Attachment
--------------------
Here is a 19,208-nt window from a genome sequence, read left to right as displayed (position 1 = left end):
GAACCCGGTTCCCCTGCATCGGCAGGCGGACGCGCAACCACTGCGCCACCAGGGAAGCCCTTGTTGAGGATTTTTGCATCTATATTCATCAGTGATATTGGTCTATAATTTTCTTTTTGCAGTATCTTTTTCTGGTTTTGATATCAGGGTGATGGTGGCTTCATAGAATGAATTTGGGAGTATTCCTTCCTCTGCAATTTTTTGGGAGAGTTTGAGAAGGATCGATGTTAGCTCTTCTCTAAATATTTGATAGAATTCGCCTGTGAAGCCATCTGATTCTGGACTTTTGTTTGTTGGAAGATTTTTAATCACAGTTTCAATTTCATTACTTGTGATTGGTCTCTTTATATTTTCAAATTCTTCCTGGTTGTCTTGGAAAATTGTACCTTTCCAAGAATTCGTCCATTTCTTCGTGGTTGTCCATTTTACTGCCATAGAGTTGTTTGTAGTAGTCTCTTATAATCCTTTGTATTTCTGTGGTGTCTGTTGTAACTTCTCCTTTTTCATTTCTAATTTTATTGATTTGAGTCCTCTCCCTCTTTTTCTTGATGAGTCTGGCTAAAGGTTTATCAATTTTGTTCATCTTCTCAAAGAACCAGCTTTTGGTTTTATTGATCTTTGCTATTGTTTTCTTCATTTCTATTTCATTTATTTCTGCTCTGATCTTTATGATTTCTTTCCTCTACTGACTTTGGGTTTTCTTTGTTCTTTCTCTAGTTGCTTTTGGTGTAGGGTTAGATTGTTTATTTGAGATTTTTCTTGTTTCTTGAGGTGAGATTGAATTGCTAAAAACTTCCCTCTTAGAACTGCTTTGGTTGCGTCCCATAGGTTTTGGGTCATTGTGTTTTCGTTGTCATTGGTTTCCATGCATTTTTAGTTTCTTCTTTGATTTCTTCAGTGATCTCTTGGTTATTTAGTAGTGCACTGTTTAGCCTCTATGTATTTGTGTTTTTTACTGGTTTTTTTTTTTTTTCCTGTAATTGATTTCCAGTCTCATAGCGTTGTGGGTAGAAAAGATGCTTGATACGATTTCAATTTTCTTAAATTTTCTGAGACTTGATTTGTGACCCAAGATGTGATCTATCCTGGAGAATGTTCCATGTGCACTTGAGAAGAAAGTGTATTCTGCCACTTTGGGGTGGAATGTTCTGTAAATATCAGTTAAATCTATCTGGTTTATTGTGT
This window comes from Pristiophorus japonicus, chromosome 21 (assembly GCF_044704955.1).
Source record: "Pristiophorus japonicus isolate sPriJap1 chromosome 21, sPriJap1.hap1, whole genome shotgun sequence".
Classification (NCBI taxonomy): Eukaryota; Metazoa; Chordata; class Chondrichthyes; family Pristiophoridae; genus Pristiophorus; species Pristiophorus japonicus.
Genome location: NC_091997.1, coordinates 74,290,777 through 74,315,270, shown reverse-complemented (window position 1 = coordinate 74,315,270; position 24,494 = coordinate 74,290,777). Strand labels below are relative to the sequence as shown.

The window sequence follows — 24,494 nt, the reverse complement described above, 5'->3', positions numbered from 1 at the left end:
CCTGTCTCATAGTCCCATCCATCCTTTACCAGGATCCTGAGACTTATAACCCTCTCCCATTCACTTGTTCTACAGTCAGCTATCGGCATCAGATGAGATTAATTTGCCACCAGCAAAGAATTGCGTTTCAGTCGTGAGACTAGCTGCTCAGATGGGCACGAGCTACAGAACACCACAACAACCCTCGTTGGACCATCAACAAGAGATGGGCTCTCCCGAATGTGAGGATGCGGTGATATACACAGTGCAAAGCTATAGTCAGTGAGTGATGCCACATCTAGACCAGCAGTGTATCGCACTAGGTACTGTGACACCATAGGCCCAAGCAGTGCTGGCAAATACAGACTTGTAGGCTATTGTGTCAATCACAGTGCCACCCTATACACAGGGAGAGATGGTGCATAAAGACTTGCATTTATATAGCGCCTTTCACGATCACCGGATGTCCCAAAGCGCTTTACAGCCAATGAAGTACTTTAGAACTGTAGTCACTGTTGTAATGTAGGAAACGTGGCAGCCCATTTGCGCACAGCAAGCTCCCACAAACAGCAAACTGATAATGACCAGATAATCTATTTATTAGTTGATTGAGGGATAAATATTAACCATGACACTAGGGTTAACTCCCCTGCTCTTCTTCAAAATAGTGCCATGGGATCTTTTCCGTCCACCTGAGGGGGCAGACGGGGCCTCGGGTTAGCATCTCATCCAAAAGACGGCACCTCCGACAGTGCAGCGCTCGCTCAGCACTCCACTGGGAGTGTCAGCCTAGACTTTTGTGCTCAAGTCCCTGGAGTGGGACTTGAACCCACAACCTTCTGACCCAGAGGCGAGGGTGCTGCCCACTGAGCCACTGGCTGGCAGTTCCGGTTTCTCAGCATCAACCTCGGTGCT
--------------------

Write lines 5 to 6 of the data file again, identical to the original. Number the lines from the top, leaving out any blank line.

Classification (NCBI taxonomy): Eukaryota; Metazoa; Chordata; class Chondrichthyes; family Pristiophoridae; genus Pristiophorus; species Pristiophorus japonicus.
Genome location: NC_091997.1, coordinates 74,290,777 through 74,315,270, shown reverse-complemented (window position 1 = coordinate 74,315,270; position 24,494 = coordinate 74,290,777). Strand labels below are relative to the sequence as shown.